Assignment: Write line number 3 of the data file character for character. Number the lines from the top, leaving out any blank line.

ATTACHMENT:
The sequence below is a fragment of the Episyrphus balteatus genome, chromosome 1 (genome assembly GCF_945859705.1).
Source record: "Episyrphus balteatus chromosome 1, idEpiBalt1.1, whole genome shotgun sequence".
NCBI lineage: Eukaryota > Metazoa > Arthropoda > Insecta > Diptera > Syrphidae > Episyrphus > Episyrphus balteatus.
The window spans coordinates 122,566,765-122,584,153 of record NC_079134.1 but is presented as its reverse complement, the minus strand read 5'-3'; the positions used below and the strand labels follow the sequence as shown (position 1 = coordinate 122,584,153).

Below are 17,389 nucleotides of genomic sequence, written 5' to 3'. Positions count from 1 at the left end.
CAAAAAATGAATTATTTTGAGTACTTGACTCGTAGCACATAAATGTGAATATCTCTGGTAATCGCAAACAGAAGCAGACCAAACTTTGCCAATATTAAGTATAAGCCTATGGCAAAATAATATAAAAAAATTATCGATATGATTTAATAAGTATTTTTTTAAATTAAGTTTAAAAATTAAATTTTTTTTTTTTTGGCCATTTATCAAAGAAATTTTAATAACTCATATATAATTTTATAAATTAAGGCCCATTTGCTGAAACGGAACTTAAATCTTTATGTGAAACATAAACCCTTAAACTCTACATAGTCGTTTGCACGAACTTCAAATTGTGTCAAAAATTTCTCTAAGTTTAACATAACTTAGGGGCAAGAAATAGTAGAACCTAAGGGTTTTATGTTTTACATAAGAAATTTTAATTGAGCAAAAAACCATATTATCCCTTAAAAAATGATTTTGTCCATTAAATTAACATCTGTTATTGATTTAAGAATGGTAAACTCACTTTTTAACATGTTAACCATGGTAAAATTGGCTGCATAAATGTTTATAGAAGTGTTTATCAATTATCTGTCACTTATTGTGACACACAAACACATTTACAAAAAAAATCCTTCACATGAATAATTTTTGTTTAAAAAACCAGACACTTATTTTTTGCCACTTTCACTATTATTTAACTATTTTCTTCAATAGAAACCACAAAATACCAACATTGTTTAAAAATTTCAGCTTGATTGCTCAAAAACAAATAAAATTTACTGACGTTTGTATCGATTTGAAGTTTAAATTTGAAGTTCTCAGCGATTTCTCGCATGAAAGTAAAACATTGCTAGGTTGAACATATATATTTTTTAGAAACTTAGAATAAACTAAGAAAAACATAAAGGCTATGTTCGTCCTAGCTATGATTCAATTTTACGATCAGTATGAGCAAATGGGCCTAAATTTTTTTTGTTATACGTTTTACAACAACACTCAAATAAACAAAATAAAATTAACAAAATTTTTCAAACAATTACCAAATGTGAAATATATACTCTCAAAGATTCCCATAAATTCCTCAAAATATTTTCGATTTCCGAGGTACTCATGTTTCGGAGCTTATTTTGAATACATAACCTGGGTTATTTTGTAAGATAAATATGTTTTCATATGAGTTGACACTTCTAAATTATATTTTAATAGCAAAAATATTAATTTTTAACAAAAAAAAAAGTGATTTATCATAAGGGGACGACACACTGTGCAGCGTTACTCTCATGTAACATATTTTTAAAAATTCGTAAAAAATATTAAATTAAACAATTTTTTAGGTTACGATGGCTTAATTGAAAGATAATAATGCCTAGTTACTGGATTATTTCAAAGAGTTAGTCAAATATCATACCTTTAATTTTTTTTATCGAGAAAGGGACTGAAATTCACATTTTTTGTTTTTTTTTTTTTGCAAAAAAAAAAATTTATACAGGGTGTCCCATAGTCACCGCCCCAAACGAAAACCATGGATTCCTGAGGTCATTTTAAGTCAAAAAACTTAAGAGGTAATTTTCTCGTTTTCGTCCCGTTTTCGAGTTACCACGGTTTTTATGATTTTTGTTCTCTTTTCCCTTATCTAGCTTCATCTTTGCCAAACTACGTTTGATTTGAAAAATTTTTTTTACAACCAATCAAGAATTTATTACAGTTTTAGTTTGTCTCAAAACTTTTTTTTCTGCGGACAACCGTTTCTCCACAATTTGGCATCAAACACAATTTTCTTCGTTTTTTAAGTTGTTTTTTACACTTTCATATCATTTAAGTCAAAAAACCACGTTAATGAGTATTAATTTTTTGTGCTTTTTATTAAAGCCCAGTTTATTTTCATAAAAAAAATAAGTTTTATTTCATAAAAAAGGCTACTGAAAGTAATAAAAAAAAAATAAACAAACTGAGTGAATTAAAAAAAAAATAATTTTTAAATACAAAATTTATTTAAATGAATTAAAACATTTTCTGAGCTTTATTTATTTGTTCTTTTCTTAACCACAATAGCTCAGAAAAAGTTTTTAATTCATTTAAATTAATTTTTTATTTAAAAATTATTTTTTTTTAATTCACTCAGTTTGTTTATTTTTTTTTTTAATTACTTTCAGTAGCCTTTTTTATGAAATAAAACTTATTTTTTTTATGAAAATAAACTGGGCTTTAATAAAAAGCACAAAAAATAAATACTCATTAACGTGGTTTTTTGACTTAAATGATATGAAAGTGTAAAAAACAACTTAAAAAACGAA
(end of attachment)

NCBI lineage: Eukaryota > Metazoa > Arthropoda > Insecta > Diptera > Syrphidae > Episyrphus > Episyrphus balteatus.